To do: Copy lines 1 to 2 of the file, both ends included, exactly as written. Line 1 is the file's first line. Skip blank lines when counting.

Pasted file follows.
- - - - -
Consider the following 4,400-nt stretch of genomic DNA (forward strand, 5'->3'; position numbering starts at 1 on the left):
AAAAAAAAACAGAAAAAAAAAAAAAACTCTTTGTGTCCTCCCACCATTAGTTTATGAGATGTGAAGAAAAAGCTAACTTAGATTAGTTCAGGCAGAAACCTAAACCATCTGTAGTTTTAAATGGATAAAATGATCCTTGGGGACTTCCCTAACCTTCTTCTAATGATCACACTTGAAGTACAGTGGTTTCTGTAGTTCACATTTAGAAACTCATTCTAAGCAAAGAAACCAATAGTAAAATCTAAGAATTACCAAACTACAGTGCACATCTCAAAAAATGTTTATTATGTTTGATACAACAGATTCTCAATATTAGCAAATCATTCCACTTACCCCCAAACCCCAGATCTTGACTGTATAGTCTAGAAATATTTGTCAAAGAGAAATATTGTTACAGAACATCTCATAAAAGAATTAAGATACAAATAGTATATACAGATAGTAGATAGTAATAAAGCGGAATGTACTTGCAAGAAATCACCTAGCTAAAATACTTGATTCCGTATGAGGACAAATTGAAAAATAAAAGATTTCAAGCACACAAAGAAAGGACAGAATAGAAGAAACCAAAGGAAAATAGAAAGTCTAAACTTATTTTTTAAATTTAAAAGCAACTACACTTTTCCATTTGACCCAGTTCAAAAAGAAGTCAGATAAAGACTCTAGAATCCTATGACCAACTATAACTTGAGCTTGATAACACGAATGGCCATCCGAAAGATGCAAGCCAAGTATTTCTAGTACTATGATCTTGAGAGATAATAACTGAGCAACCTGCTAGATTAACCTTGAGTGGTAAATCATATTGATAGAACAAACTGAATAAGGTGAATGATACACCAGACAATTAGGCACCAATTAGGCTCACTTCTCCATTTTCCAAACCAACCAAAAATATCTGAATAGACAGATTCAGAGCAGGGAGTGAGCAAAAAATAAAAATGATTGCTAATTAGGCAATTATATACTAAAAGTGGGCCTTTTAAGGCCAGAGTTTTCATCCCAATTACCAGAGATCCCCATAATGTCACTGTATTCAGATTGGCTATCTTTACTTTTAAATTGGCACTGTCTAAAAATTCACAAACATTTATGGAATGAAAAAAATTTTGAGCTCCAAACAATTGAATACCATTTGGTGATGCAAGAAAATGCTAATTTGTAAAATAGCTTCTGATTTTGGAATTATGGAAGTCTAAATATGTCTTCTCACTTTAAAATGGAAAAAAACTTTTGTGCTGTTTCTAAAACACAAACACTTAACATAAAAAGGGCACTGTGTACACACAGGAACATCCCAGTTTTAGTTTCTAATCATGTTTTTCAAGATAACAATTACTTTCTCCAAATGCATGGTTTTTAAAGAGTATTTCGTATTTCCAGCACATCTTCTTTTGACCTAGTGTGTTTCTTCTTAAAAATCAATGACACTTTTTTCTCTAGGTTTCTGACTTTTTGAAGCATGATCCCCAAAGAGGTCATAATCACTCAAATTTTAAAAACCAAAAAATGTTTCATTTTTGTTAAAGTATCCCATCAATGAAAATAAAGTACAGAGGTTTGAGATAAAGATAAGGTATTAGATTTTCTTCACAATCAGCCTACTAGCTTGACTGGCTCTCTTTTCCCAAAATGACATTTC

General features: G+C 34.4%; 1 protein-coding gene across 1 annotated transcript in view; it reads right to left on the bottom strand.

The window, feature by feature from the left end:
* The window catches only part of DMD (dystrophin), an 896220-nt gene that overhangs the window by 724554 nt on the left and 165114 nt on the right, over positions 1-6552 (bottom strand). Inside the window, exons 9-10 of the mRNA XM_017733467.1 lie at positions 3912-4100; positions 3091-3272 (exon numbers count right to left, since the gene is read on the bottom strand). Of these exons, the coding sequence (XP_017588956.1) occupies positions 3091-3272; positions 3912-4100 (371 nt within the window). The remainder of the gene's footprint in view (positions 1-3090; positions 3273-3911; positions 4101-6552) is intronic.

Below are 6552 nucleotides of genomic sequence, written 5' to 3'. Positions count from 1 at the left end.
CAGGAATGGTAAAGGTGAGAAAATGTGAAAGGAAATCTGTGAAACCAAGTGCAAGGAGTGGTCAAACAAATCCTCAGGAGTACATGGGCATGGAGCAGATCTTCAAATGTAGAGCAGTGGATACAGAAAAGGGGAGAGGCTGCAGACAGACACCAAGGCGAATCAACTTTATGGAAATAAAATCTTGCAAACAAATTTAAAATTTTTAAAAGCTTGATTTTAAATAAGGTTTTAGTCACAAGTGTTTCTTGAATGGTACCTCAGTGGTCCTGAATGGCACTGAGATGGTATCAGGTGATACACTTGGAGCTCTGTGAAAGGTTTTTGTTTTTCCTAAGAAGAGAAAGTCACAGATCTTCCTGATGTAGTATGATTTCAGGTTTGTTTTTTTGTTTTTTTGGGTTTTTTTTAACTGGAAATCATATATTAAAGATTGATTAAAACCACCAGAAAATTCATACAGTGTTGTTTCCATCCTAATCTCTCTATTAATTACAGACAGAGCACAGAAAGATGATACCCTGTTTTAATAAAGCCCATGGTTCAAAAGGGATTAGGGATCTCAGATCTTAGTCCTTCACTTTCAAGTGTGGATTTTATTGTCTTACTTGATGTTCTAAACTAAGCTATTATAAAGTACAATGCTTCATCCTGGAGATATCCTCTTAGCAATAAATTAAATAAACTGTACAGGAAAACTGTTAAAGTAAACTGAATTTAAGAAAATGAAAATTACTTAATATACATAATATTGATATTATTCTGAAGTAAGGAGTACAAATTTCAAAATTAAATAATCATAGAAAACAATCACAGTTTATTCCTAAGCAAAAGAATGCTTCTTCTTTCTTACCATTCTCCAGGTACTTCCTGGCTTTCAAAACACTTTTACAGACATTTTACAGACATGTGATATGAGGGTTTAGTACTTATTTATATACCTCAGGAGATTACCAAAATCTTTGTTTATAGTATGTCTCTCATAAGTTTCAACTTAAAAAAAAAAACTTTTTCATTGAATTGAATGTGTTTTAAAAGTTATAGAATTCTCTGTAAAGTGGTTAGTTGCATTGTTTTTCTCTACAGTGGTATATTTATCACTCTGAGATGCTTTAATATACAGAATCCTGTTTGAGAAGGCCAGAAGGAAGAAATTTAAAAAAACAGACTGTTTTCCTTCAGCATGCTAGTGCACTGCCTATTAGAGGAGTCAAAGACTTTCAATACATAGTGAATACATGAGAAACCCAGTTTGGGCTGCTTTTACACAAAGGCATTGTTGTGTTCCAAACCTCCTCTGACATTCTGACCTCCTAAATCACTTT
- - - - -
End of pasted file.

Consider the following 4,400-nt stretch of genomic DNA (forward strand, 5'->3'; position numbering starts at 1 on the left):
AAAAAAAAACAGAAAAAAAAAAAAAACTCTTTGTGTCCTCCCACCATTAGTTTATGAGATGTGAAGAAAAAGCTAACTTAGATTAGTTCAGGCAGAAACCTAAACCATCTGTAGTTTTAAATGGATAAAATGATCCTTGGGGACTTCCCTAACCTTCTTCTAATGATCACACTTGAAGTACAGTGGTTTCTGTAGTTCACATTTAGAAACTCATTCTAAGCAAAGAAACCAATAGTAAAATCTAAGAATTACCAAACTACAGTGCACATCTCAAAAAATGTTTATTATGTTTGATACAACAGATTCTCAATATTAGCAAATCATTCCACTTACCCCCAAACCCCAGATCTTGACTGTATAGTCTAGAAATATTTGTCAAAGAGAAATATTGTTACAGAACATCTCATAAAAGAATTAAGATACAAATAGTATATACAGATAGTAGATAGTAATAAAGCGGAATGTACTTGCAAGAAATCACCTAGCTAAAATACTTGATTCCGTATGAGGACAAATTGAAAAATAAAAGATTTCAAGCACACAAAGAAAGGACAGAATAGAAGAAACCAAAGGAAAATAGAAAGTCTAAACTTATTTTTTAAATTTAAAAGCAACTACACTTTTCCATTTGACCCAGTTCAAAAAGAAGTCAGATAAAGACTCTAGAATCCTATGACCAACTATAACTTGAGCTTGATAACACGAATGGCCATCCGAAAGATGCAAGCCAAGTATTTCTAGTACTATGATCTTGAGAGATAATAACTGAGCAACCTGCTAGATTAACCTTGAGTGGTAAATCATATTGATAGAACAAACTGAATAAGGTGAATGATACACCAGACAATTAGGCACCAATTAGGCTCACTTCTCCATTTTCCAAACCAACCAAAAATATCTGAATAGACAGATTCAGAGCAGGGAGTGAGCAAAAAATAAAAATGATTGCTAATTAGGCAATTATATACTAAAAGTGGGCCTTTTAAGGCCAGAGTTTTCATCCCAATTACCAGAGATCCCCATAATGTCACTGTATTCAGATTGGCTATCTTTACTTTTAAATTGGCACTGTCTAAAAATTCACAAACATTTATGGAATGAAAAAAATTTTGAGCTCCAAACAATTGAATACCATTTGGTGATGCAAGAAAATGCTAATTTGTAAAATAGCTTCTGATTTTGGAATTATGGAAGTCTAAATATGTCTTCTCACTTTAAAATGGAAAAAAACTTTTGTGCTGTTTCTAAAACACAAACACTTAACATAAAAAGGGCACTGTGTACACACAGGAACATCCCAGTTTTAGTTTCTAATCATGTTTTTCAAGATAACAATTACTTTCTCCAAATGCATGGTTTTTAAAGAGTATTTCGTATTTCCAGCACATCTTCTTTTGACCTAGTGTGTTTCTTCTTAAAAATCAATGACACTTTTTTCTCTAGGTTTCTGACTTTTTGAAGCATGATCCCCAAAGAGGTCATAATCACTCAAATTTTAAAAACCAAAAAATGTTTCATTTTTGTTAAAGTATCCCATCAATGAAAATAAAGTACAGAGGTTTGAGATAAAGATAAGGTATTAGATTTTCTTCACAATCAGCCTACTAGCTTGACTGGCTCTCTTTTCCCAAAATGACATTTC